The business world is abuzz with preparations for the new unfair
contract law but have you considered the fact that if your business
has commercial leases, they too could be affected?
To provide a little background, Australian Consumer Law
currently covers a series of unfair contract terms. Currently,
these only apply to consumer contracts however, as of 12 November
small business contracts will be included in the provisions.
Following implementation, the law will apply to standard form
contracts entered into, renewed or varied from, and inclusive of,
A standard form contract is as a contract that has been prepared
by one party to the contract with no room for the other
party/parties to negotiate the terms.
Under the new law, any agreement entered into involving a small
business – that is, a business employing 20 or less employees
- will be subject to the changes. The contract must be related to
the supply of goods or services, or sale or grant of an interest in
land; and the upfront price under the contract mustn't exceed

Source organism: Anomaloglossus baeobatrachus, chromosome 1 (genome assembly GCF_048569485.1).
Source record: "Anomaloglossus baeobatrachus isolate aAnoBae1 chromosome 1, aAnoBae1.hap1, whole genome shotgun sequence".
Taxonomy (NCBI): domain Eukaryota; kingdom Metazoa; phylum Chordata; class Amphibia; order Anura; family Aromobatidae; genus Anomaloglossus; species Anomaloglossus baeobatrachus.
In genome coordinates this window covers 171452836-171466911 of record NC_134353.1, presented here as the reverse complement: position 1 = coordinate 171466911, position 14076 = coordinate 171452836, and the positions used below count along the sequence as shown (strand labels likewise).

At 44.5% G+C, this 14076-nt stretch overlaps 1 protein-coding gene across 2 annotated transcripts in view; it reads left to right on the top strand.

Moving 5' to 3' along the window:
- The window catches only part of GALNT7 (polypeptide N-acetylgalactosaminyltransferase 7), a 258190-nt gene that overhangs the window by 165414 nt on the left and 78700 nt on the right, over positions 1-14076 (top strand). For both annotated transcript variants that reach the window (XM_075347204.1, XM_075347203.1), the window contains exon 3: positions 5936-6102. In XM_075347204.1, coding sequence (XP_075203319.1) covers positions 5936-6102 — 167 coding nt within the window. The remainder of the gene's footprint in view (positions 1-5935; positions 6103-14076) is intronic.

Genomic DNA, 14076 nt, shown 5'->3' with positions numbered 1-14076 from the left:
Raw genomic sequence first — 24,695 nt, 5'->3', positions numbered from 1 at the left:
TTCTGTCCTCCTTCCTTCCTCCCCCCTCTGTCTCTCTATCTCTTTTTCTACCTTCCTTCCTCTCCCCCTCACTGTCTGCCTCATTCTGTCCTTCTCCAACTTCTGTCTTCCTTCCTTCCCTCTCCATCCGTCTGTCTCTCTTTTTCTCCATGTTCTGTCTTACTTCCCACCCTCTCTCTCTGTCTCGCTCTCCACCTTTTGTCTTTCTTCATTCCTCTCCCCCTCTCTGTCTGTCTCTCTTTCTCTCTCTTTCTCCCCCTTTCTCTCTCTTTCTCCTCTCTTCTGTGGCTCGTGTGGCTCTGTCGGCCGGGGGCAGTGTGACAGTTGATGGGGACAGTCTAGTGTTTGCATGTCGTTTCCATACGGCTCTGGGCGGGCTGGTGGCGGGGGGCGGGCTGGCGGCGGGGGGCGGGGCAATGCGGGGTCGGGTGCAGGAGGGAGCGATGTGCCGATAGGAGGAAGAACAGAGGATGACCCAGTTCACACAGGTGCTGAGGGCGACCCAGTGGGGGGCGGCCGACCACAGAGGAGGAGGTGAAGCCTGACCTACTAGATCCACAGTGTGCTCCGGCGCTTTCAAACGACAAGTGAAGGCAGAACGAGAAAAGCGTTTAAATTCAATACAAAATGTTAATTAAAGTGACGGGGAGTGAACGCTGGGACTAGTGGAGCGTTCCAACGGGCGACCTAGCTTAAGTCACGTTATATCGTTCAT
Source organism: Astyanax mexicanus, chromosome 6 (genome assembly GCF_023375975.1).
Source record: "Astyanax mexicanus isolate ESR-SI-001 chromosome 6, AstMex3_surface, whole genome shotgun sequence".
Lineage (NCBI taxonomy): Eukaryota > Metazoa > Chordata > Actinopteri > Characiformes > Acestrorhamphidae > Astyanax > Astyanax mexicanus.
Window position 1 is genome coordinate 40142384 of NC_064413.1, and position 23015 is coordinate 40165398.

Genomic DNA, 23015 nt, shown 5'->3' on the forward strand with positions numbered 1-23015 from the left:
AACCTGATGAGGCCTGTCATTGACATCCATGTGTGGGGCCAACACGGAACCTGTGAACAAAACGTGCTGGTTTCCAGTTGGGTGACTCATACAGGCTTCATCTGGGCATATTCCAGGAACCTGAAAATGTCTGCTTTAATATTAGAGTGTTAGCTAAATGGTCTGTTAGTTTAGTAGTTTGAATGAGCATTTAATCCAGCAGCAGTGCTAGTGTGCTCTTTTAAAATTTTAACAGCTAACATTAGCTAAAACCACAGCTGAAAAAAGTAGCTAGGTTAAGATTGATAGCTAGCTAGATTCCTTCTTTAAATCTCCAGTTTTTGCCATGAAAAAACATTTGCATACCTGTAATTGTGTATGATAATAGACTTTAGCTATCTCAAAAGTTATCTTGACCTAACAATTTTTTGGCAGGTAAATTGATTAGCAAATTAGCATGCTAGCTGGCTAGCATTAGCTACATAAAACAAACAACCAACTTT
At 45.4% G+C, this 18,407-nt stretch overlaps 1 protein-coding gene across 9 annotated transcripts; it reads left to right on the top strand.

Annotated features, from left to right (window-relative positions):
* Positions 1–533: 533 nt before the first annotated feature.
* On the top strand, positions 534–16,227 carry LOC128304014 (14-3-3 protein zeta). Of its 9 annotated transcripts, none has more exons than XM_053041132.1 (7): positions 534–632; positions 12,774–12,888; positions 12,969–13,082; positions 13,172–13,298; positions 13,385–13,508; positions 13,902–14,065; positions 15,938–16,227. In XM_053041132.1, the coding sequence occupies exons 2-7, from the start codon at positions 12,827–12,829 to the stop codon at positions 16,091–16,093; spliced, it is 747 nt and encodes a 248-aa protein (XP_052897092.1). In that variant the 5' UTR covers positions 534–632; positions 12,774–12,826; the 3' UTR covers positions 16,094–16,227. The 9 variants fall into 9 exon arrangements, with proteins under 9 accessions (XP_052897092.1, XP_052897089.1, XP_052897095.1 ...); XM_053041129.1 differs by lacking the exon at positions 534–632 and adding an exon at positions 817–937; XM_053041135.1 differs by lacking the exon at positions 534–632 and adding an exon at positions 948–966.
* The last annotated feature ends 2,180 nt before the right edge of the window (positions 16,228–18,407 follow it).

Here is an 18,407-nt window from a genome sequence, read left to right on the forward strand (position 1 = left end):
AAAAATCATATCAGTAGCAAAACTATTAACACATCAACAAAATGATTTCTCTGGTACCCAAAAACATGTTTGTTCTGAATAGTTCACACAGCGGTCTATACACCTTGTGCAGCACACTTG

either $100,000 - or $250,000 if the contract duration is more than
Many commercial leases will qualify as small business contracts.
Contracts for the grant of interests in land, commercial leasing
contracts are often entered into by businesses employing fewer than
20 persons, are frequently longer than 12 months and contain
upfront prices that don't exceed the threshold.
What terms are considered unfair?
Ultimately a Court or tribunal will make the call on whether a
term is unfair but examples set out by the law include:
Terms that enable one party (but not another) to avoid or limit
their obligations under the contract
Terms that enable one party (but not another) to terminate the
Terms that penalise one party (but not another) for breaching
or terminating the contract
Terms that enable one party (but not another) to vary the terms
of the contract.
If your contract is found to have unfair terms...
If it's found that a term in your contract is
'unfair' then it will be held to be void. The remainder of
your contract will remain binding in so far as is possible without
the offending term. Currently, there are no fines or penalties
which may be imposed for having a term declared unfair, however
other relief may be available to the party who has brought the
The content of this article is intended to provide a general
guide to the subject matter. Specialist advice should be sought
about your specific circumstances.
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